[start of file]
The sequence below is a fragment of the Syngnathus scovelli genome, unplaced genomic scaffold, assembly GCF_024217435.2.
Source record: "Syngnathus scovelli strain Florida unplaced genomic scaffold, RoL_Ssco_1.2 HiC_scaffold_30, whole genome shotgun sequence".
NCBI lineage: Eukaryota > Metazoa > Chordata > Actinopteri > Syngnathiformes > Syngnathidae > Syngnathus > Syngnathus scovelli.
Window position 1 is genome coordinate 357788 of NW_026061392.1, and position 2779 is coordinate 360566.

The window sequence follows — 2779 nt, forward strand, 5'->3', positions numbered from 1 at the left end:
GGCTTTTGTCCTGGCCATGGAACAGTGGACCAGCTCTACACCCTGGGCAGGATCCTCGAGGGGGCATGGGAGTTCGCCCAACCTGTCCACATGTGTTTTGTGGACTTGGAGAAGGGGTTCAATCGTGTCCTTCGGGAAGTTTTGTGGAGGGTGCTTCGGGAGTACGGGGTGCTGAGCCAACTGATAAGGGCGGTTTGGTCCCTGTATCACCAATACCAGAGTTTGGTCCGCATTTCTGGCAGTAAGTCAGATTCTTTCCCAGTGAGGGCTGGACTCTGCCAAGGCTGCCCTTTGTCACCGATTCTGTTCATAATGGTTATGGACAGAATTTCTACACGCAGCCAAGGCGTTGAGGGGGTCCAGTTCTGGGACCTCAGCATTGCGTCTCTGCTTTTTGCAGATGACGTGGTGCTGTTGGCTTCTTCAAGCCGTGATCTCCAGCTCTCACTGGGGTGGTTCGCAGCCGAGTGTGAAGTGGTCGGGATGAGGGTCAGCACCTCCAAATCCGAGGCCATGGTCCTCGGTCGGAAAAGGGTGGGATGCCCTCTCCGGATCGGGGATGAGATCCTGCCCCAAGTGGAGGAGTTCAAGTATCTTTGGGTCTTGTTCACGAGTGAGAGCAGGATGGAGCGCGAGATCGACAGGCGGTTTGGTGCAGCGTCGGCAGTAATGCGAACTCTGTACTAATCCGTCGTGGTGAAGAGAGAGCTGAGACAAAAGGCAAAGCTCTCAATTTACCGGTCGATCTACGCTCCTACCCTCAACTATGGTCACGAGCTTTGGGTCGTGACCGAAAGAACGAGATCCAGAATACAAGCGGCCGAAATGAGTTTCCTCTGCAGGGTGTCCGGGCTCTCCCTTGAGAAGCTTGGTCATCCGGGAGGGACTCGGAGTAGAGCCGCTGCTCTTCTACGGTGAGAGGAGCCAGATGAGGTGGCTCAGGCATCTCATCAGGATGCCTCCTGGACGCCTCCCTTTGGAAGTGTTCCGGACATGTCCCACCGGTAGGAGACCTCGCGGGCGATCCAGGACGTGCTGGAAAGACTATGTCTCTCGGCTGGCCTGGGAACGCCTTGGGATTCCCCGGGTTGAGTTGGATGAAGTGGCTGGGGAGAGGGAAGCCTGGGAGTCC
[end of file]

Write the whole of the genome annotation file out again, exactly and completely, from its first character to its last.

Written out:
The sequence below is a fragment of the Syngnathus scovelli genome, unplaced genomic scaffold, assembly GCF_024217435.2.
Source record: "Syngnathus scovelli strain Florida unplaced genomic scaffold, RoL_Ssco_1.2 HiC_scaffold_30, whole genome shotgun sequence".
NCBI lineage: Eukaryota > Metazoa > Chordata > Actinopteri > Syngnathiformes > Syngnathidae > Syngnathus > Syngnathus scovelli.
Window position 1 is genome coordinate 357788 of NW_026061392.1, and position 2779 is coordinate 360566.

The window sequence follows — 2779 nt, forward strand, 5'->3', positions numbered from 1 at the left end:
GGCTTTTGTCCTGGCCATGGAACAGTGGACCAGCTCTACACCCTGGGCAGGATCCTCGAGGGGGCATGGGAGTTCGCCCAACCTGTCCACATGTGTTTTGTGGACTTGGAGAAGGGGTTCAATCGTGTCCTTCGGGAAGTTTTGTGGAGGGTGCTTCGGGAGTACGGGGTGCTGAGCCAACTGATAAGGGCGGTTTGGTCCCTGTATCACCAATACCAGAGTTTGGTCCGCATTTCTGGCAGTAAGTCAGATTCTTTCCCAGTGAGGGCTGGACTCTGCCAAGGCTGCCCTTTGTCACCGATTCTGTTCATAATGGTTATGGACAGAATTTCTACACGCAGCCAAGGCGTTGAGGGGGTCCAGTTCTGGGACCTCAGCATTGCGTCTCTGCTTTTTGCAGATGACGTGGTGCTGTTGGCTTCTTCAAGCCGTGATCTCCAGCTCTCACTGGGGTGGTTCGCAGCCGAGTGTGAAGTGGTCGGGATGAGGGTCAGCACCTCCAAATCCGAGGCCATGGTCCTCGGTCGGAAAAGGGTGGGATGCCCTCTCCGGATCGGGGATGAGATCCTGCCCCAAGTGGAGGAGTTCAAGTATCTTTGGGTCTTGTTCACGAGTGAGAGCAGGATGGAGCGCGAGATCGACAGGCGGTTTGGTGCAGCGTCGGCAGTAATGCGAACTCTGTACTAATCCGTCGTGGTGAAGAGAGAGCTGAGACAAAAGGCAAAGCTCTCAATTTACCGGTCGATCTACGCTCCTACCCTCAACTATGGTCACGAGCTTTGGGTCGTGACCGAAAGAACGAGATCCAGAATACAAGCGGCCGAAATGAGTTTCCTCTGCAGGGTGTCCGGGCTCTCCCTTGAGAAGCTTGGTCATCCGGGAGGGACTCGGAGTAGAGCCGCTGCTCTTCTACGGTGAGAGGAGCCAGATGAGGTGGCTCAGGCATCTCATCAGGATGCCTCCTGGACGCCTCCCTTTGGAAGTGTTCCGGACATGTCCCACCGGTAGGAGACCTCGCGGGCGATCCAGGACGTGCTGGAAAGACTATGTCTCTCGGCTGGCCTGGGAACGCCTTGGGATTCCCCGGGTTGAGTTGGATGAAGTGGCTGGGGAGAGGGAAGCCTGGGAGTCC